PHYS 3154
Observational Astrophysics

J. H. Simonetti
[Small Radio Telescope] [14-inch Telescope]
PHYS 3154 Observational Astrophysics: Advanced Project Menu

Menu of Possible Observing Projects

This is a list of possible observing projects students may pursue after the initial required projects. Projects with an asterisk can be pursued with the goal of contributing to astronomical knowledge. Some projects have references; these references are not meant to exhaust all the possible sources of info; try using a search engine to find more. Projects are grouped in terms of the primary observing technique used (imaging, photometry, or astrometry); some projects may actual involve more than one technique.


  1. You think of a project!*
    There are many ways to come up with an idea. Try looking through Sky and Telescope magazine, or at the Sky and Telescope website; look at their News or Observing sections for something that might be interesting to explore. Try other websites. Use your imagination and knowledge from Introduction to Astronomy or Introduction to Astrophysics. Do a follow up based on one of the required projects.

  2. Targets of Opportunity*
    This is just a general comment, not a project. AstroAlert News Service from Sky and Telescope can be used to alert you to new events for observing projects. Events/objects that could be used are: comets, extragalactic supernovae, gamma-ray bursts, minor planets, neutrino-detected supernovae, novae, variable stars. Also check out Sky and Telescope's Pro-Am Collaboration webpage for interesting ideas.


  1. Testing other image processing software
  2. Multi-band (BVRI) or color imaging (galaxies, nebulae,...) Comparing our images with professional images
  3. Computer enhancement of images
  4. Optical interferometry
    • "Cardboard Double-Star Interferometer," by Andreas Maurer, Sky and Telescope, March 1997. See the Blackboard website for this course for a pdf file copy of this article.

  5. Image mosaic(s)
  6. Imaging interstellar H-alpha emission (nebulae, other galaxies)

  7. Measuring the relative/actual distances of galaxies
  8. Imaging Recent Supernovae*
  9. Searching for new supernovae* (bit of a long shot)
  10. Satellite motion around the outer planets

  11. High-resolution, lunar/planetary imaging (A bit of a stretch since our pixels under-sample the images. But do look at...)


  1. Some detailed photometry references (not a project, but could be useful)
  2. Some potentially useful photometry sofware (not a project, but could be useful)
  3. Photometry of a variable star(s)* (individual stars, eclipsing binaries, cataclysmic binaries,...)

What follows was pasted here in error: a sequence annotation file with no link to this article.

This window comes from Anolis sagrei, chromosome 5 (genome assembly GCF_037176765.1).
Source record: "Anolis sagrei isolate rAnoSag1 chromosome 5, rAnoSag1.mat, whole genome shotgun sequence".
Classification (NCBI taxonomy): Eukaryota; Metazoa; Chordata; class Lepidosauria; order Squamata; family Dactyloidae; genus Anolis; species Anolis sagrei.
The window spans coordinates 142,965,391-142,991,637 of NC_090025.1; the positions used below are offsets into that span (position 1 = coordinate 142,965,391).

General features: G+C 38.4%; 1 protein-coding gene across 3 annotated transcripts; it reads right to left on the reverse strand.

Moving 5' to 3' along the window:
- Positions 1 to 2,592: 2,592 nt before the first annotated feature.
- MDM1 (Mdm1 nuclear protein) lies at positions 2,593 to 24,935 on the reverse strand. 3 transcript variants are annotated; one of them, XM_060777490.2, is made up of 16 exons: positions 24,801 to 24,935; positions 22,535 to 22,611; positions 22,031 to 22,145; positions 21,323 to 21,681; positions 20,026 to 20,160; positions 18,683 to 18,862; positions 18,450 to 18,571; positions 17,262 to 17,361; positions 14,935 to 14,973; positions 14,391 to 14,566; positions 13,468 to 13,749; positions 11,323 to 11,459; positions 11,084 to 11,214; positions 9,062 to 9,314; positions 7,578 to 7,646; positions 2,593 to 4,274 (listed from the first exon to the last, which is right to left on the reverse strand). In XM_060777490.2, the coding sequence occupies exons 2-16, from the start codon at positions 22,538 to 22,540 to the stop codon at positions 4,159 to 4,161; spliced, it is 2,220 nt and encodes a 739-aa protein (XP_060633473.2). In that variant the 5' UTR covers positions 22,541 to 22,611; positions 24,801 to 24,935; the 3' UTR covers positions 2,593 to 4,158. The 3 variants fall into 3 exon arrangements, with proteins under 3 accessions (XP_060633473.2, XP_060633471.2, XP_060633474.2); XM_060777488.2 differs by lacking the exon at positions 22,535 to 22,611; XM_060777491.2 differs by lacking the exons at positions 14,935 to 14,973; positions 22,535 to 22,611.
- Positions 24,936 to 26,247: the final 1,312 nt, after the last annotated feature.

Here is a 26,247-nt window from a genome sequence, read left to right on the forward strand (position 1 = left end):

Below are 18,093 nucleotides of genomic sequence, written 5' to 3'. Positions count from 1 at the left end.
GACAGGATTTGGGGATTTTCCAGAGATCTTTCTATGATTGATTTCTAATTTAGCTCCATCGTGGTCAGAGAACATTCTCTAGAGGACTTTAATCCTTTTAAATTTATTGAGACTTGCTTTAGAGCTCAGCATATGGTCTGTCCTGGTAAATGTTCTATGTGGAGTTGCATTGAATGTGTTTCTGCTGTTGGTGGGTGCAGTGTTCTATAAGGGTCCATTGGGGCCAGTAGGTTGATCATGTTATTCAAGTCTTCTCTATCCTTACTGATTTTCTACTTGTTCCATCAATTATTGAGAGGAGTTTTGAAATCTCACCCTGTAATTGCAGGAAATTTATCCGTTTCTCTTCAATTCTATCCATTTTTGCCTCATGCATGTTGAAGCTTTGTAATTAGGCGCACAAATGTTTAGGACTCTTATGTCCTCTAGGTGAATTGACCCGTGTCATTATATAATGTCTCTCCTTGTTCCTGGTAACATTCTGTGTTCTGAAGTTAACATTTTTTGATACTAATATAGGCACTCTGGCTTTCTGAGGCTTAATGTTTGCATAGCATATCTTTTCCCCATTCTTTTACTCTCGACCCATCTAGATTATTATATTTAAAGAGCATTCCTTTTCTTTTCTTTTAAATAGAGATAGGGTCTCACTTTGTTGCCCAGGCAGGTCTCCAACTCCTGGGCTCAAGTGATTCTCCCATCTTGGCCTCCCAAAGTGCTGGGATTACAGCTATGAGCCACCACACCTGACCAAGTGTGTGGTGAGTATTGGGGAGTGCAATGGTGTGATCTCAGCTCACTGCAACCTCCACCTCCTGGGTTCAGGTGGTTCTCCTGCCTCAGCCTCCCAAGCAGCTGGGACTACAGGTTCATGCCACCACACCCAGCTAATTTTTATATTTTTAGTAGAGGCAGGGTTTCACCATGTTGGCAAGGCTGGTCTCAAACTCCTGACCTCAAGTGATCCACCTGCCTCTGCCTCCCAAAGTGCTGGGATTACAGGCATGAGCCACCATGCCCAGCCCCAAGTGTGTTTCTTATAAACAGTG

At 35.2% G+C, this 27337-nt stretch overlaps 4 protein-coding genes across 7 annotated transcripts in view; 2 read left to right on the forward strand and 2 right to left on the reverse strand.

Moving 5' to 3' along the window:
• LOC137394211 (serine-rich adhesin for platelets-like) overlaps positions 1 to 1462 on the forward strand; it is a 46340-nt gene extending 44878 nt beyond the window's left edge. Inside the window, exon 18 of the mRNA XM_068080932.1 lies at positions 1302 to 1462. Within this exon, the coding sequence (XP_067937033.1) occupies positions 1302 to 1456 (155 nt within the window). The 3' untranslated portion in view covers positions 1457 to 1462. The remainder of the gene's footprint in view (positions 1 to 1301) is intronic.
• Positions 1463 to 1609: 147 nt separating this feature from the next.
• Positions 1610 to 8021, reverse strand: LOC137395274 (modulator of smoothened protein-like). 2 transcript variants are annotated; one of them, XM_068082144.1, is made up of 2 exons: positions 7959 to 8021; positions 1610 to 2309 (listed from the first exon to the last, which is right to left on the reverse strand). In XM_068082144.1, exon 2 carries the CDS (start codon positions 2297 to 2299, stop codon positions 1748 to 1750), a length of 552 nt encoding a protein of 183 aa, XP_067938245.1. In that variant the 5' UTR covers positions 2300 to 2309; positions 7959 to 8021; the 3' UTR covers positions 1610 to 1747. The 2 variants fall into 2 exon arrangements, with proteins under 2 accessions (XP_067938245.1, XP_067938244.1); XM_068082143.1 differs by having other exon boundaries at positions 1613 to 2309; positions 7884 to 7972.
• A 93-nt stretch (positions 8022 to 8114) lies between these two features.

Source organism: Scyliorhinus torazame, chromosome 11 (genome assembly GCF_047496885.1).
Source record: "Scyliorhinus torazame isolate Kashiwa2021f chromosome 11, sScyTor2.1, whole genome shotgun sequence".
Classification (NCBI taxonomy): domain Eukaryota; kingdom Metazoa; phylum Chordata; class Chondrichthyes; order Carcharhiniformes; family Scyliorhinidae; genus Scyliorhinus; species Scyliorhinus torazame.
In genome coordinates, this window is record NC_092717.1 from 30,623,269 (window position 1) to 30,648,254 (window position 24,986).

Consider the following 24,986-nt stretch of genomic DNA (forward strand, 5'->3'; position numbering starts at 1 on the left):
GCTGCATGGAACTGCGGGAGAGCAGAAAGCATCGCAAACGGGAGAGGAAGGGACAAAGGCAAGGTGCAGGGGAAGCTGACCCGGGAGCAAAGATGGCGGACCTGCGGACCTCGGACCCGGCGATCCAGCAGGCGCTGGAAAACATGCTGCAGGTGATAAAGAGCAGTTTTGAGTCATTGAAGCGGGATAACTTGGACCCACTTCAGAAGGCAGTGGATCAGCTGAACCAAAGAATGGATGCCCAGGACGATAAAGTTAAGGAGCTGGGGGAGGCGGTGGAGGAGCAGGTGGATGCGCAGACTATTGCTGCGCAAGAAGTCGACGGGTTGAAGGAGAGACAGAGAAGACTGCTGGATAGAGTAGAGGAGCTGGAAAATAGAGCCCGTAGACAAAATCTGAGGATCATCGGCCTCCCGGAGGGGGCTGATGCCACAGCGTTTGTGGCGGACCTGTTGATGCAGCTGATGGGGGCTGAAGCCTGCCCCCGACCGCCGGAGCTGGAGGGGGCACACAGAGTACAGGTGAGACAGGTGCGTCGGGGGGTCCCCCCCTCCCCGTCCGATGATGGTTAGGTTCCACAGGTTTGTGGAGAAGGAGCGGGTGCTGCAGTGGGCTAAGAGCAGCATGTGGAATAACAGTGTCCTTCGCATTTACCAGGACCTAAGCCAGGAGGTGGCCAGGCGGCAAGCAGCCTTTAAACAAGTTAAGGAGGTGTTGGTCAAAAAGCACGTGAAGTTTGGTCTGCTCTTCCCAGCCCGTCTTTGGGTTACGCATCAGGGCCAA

4. Determining the rotation period of an asteroid(s), or other photometry of asteroids*
  5. Optical observations of Gamma Ray Burst(s)* (photometry and astrometry)
  6. Observations of the variability of an active galaxy*
  7. Observations of a supernova or nova*
  8. Transformation of BVRI measurements to standard photometric system (magnitude scale)
    • I have a hardcopy of useful (unpublished) material on this
    • The detailed photometry references at the top of this section have information on this topic

  9. Extrasolar planet transit*
  10. Photometry of a planetary satellite(s)* (e.g., Saturn's Iapetus)

  11. HR diagram of a star cluster


  1. Searching for asteroids*
  2. Observations of Critical List Asteroids, NEOs, PHAs,...*
  3. Observations of a recently discovered comet(s)* (astrometry and photometry)
  4. Determining double star separations and position angles*

Writing Your Own Software

  1. Image Reduction/Analysis
    The ImageJ software provides the opportunity for you to write your own plugins to enhance image processing, or analysis. Some reference material follows. There is much more information out there on the Web.


  1. Spectroscopy
  2. Radio astronomy using our Small Radio Telescope (SRT)
    Advanced radio projects could be hunted down by starting at the following website. A general web searches might also be useful.
  3. Artificial satellite imaging
  4. Optical SETI
    We don't currently have the equipment to do this but eventually we may.

Things that have been tried

...with varying degrees of success

  1. BVR imaging of galaxy M51
  2. BVR imaging of galaxy M81
  3. BVR imaging of Crab Nebula
  4. BVR imaging of galaxy M65
  5. BVR imaging of galaxy M82
  6. BVR imaging of galaxy NGC 2403
  7. BR imaging of M87 and its optical jet
  8. LRGB imaging of galaxy M101
  9. H-alpha, RVB imaging of the Orion Nebula
  10. Imaging the galaxy M104 (Sombrero)
  11. "Snapshot" survey of a variety of galaxies
  12. H-alpha mosaic of the Rosette Nebula
  13. Mosaic of the Moon
  14. RVB imaging of Jupiter (small image)
  15. Simple stellar spectroscopy using a diffraction grating (star in M44, others)
  16. Relative galaxy distances using the surface brightness fluctuations technique
  17. Photometric observations of a supernovae in other galaxies (variety of goups/years)
  18. Photometric observations of a binary asteroid (90 Antiope)
  19. Astrometric observations of comet P/1983U3
  20. Asteroid search (while observing a set of 7 known asteroids)
  21. Search for asteroid 1950 DA (unsuccessful)
  22. Determining the rotation period of asteroid 490 Alma (photometrically); prompted by an article in the Astronomical Journal
  23. Observations of an artificial satellite

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